After my partner had been away for a few days, I shared a thought on Twitter about how hard it is to be parent, and at the end I said, “Please tell me I’m not alone in this?”

A flood of responses came in, parents of all ages telling me that I am not alone, that parenthood is hard and beautiful, that our children are a handful and that’s absolutely okay.  I was given permission to breathe a little instead of telling myself over and over that everything was fine and I shouldn’t be stressed because I have a good life. I was forcing gratitude on myself so that I couldn’t admit that it’s just hard sometimes.

And because we don’t like to admit it when things are hard, we don’t let others admit it, either. We often make it more difficult for our single parents, especially in a society that prides itself on consumerism and the idea that kids can ask for whatever they want from Santa and will get it.

It puts single parents, who are often struggling to make ends meet, in a difficult, exhausted position, not to mention the fact that they are missing out on the partnership that gives them the opportunity to receive their own gifts on Christmas morning.

It snowed here in Georgia recently, and that morning, I noticed a lot of birds flocking to our empty bird feeders that hang from hooks out front. So I refilled all of our birdfeeders out in the yard, and watched as birds flocked to the newly filled feeders, stocking up on food before the snow began to fall and the temperatures dropped. I watched, with great honor, the creatures I had the chance to care for. I was in awe that I had the energy to care for creatures other than my two boys and our puppy, because while I’ve loved our time together, it’s been exhausting.

I remember single parents who do not always have the ability to step back and rest and care for others because they are exhausted and this season requires so much from them. I remembered that the years when I had a single mother, we struggled but found grace in the kindness of others who took the time to care for us, whether it was our  landlord or family friends.

So during this holiday season, let’s remember our single parents. Let’s remember that those of us who have partners shouldn’t take it for granted. Let’s practice sensitivity over judgment, and follow a few simple rules in honor of the single parents around us:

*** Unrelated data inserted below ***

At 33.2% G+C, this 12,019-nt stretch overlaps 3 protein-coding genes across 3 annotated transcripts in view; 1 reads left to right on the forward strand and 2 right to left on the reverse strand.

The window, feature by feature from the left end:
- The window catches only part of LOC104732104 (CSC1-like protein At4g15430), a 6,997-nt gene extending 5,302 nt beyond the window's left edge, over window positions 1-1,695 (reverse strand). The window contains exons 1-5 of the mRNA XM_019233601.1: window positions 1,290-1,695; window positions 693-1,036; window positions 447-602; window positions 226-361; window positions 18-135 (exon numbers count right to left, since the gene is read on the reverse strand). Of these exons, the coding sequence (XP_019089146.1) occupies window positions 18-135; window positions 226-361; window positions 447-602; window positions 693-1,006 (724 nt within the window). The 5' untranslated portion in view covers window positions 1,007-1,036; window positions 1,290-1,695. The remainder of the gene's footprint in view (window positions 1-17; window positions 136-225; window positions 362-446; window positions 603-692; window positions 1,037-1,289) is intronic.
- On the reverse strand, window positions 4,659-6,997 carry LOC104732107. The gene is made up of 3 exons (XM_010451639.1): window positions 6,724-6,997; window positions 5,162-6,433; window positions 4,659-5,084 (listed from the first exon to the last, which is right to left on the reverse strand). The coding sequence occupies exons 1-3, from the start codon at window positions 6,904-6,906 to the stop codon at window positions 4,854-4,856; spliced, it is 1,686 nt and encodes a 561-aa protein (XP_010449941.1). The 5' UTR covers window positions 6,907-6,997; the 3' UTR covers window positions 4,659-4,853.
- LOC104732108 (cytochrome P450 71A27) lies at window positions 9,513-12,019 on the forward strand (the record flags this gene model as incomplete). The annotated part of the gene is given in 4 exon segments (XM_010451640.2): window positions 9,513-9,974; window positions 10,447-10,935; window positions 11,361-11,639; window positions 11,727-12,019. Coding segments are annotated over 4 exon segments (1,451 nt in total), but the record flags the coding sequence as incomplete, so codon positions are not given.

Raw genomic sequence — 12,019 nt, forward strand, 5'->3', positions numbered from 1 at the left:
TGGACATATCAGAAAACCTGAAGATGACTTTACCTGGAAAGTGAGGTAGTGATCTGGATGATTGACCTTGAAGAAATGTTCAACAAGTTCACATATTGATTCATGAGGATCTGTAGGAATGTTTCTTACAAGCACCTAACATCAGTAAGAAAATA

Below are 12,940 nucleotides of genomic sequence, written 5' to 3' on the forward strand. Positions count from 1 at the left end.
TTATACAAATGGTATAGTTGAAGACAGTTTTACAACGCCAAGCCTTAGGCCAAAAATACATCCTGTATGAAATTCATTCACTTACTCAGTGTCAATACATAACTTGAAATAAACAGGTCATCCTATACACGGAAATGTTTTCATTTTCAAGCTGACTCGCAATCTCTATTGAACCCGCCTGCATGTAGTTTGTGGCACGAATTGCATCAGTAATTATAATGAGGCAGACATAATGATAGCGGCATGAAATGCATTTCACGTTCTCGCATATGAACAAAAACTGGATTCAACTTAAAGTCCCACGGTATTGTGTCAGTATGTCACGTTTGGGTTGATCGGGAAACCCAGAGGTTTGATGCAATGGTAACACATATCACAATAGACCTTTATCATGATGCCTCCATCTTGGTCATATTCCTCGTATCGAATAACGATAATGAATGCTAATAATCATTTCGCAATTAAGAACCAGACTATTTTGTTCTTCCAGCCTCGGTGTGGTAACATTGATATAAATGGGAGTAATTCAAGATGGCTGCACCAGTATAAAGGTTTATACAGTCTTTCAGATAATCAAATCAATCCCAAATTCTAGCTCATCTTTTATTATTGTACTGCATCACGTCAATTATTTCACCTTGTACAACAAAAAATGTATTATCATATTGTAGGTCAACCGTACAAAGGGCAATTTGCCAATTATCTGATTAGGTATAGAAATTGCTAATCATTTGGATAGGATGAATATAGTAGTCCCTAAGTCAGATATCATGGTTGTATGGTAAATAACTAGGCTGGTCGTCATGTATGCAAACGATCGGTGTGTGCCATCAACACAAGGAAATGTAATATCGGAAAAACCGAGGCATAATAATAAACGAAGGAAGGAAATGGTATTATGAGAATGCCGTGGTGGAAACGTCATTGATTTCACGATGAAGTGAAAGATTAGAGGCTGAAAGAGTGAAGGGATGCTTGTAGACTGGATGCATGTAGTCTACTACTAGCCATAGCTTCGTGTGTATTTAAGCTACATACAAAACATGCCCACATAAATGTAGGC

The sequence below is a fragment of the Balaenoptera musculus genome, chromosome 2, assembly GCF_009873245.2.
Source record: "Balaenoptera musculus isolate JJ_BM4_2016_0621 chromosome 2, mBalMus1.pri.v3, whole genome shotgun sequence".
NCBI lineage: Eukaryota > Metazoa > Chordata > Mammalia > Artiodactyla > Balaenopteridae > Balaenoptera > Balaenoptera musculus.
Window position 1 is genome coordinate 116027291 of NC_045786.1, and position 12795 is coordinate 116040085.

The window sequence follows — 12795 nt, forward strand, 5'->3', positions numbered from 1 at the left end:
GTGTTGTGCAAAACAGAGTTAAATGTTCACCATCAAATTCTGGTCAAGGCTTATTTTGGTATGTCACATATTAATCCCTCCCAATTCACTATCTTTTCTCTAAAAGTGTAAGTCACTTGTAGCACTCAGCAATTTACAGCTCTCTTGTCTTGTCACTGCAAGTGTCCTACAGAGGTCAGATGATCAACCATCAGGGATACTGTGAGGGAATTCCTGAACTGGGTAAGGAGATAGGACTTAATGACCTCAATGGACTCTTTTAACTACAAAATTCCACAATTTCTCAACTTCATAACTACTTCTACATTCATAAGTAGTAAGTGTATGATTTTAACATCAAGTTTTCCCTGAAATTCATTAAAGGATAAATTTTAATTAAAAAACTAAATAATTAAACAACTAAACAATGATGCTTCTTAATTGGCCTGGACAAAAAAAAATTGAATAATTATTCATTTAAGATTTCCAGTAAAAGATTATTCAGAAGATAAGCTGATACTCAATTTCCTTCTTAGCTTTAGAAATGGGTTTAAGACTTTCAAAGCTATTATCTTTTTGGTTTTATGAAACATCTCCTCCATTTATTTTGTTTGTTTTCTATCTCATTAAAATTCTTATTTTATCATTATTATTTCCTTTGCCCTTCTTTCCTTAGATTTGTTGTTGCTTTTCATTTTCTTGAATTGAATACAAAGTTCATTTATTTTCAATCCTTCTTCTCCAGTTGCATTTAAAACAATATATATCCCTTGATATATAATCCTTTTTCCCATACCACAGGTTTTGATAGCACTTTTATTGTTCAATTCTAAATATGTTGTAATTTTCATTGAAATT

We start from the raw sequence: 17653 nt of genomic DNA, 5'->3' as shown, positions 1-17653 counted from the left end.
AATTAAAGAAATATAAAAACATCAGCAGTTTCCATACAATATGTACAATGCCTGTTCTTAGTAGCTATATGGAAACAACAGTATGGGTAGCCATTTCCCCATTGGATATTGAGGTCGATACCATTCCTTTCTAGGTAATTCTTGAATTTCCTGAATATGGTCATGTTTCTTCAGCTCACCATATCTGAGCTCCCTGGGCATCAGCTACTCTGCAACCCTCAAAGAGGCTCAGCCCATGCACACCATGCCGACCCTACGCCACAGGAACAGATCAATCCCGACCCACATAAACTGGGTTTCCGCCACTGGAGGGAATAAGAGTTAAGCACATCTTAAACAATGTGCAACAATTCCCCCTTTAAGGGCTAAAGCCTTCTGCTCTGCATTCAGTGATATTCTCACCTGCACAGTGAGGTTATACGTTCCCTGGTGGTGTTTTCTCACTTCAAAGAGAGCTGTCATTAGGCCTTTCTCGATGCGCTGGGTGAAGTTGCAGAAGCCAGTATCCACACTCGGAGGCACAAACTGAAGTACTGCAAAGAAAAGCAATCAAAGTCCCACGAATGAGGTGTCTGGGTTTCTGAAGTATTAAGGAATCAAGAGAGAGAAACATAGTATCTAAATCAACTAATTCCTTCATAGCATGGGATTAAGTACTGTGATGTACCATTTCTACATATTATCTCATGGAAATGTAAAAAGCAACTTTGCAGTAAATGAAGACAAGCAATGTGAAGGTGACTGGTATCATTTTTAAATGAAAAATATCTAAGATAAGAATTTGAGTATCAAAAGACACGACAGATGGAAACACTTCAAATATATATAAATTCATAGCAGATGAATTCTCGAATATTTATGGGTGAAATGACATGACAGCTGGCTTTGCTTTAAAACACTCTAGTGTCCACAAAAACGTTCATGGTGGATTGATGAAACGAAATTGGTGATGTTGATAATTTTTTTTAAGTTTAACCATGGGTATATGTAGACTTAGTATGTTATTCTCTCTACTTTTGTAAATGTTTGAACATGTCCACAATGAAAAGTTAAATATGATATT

Don’t Assume.

This isn’t a time to wonder if a parent is single because they are divorced, or because they had a child out of wedlock, or because their partner died. It’s not a time to wonder how much they’re putting in the offering plate or why they seem so exhausted around their kids. This is a time to hold space and to give as much grace as possible. It’s a time to listen instead of talk. It’s a time to embrace the idea that our souls are connected to one another because of our humanity, and that is enough.

Let go of consumer culture.

One of the best things we can do for our children, for our culture and those who are less fortunate in it, is to pull ourselves away from the constant consumer culture that involves Black Friday sales and expensive shopping malls. For those of us who love gift-giving, consider shopping at antique malls or thrift stores, making homemade gifts or sharing an experience with a loved one. If we can change our culture, maybe we can make space for the single parents in our midst to do what they can for their own families with our full support.

Offer Holiday Help.

If you know people in your life who are single parents, reach out to them. Let them know that you see them, that you’re aware of the difficulties they face during this time. Offer your time so that they can wrap some presents or have an afternoon to themselves, or invite them over for a holiday meal. Drive around and look at Christmas lights together. Bring them into your spaces, put yourself in their spaces, and learn what it means to be community to one another.

 Be Kind to Strangers.